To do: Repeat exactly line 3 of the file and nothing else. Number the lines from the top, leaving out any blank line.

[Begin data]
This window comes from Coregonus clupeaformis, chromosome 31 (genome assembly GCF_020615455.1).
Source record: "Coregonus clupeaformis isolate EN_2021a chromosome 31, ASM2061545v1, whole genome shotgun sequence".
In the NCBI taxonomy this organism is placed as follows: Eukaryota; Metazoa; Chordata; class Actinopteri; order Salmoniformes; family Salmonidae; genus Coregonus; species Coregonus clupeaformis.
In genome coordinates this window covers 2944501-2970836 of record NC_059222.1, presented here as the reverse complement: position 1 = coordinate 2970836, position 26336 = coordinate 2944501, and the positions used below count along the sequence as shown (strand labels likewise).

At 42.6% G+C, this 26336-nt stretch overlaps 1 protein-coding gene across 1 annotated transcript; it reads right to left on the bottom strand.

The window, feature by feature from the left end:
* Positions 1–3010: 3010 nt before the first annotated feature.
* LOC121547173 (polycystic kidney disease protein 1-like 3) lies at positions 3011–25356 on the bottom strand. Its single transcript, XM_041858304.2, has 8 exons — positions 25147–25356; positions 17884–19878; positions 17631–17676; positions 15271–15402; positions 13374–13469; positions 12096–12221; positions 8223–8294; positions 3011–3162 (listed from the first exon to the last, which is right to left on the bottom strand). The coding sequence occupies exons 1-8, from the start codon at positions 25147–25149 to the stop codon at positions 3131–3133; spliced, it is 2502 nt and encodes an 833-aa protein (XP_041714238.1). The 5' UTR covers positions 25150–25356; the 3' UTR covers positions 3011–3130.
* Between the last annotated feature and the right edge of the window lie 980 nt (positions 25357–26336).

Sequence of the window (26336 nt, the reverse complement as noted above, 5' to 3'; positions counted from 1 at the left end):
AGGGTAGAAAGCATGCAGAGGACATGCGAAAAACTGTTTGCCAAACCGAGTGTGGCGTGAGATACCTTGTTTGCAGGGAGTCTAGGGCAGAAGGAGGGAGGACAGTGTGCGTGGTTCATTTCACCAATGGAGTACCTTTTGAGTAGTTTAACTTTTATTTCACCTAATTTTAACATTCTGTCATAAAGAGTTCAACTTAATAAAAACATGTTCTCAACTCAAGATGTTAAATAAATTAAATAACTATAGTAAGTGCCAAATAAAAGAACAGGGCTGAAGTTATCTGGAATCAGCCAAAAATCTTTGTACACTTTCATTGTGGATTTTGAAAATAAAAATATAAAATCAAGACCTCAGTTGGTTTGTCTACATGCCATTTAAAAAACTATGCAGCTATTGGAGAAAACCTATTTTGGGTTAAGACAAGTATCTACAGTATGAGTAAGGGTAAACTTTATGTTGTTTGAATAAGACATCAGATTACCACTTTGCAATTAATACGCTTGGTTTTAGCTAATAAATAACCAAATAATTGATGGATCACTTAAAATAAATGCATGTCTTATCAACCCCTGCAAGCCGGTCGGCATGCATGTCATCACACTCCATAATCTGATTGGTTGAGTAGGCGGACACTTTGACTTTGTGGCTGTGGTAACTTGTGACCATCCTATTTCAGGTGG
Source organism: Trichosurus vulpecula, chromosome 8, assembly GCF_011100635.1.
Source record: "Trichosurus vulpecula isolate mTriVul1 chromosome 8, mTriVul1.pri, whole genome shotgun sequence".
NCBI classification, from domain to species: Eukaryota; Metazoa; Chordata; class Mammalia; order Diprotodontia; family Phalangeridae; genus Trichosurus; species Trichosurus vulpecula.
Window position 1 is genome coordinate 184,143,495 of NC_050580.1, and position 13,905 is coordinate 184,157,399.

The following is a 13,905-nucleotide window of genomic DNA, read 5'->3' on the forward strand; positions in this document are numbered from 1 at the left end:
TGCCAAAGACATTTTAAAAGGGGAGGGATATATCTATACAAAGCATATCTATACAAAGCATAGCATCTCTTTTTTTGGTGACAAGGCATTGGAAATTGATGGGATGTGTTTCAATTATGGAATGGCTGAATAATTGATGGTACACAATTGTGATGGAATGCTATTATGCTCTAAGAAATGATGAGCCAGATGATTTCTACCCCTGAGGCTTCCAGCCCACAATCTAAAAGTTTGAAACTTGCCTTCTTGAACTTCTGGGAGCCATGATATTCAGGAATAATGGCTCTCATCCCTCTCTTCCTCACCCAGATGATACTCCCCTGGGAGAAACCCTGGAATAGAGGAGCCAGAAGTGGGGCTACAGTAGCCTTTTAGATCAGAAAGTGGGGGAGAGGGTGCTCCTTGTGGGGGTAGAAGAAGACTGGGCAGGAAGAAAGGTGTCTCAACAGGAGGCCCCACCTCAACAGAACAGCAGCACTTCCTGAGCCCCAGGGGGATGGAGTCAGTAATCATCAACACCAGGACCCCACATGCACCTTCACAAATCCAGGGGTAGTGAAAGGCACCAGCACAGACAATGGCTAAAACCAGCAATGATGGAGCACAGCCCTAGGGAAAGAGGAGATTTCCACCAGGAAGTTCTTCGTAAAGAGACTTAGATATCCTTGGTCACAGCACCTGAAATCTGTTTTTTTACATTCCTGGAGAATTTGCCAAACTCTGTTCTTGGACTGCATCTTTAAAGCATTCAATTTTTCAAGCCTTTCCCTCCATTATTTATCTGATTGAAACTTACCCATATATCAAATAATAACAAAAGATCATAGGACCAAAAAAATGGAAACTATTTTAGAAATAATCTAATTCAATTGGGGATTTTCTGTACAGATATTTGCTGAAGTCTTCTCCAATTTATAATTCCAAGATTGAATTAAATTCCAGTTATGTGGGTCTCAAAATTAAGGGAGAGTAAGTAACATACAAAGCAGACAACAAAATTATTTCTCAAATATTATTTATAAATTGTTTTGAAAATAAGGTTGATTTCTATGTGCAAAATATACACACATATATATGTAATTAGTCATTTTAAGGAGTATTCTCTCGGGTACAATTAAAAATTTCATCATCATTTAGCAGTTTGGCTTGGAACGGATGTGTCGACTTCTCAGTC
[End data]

In the NCBI taxonomy this organism is placed as follows: Eukaryota; Metazoa; Chordata; class Actinopteri; order Salmoniformes; family Salmonidae; genus Coregonus; species Coregonus clupeaformis.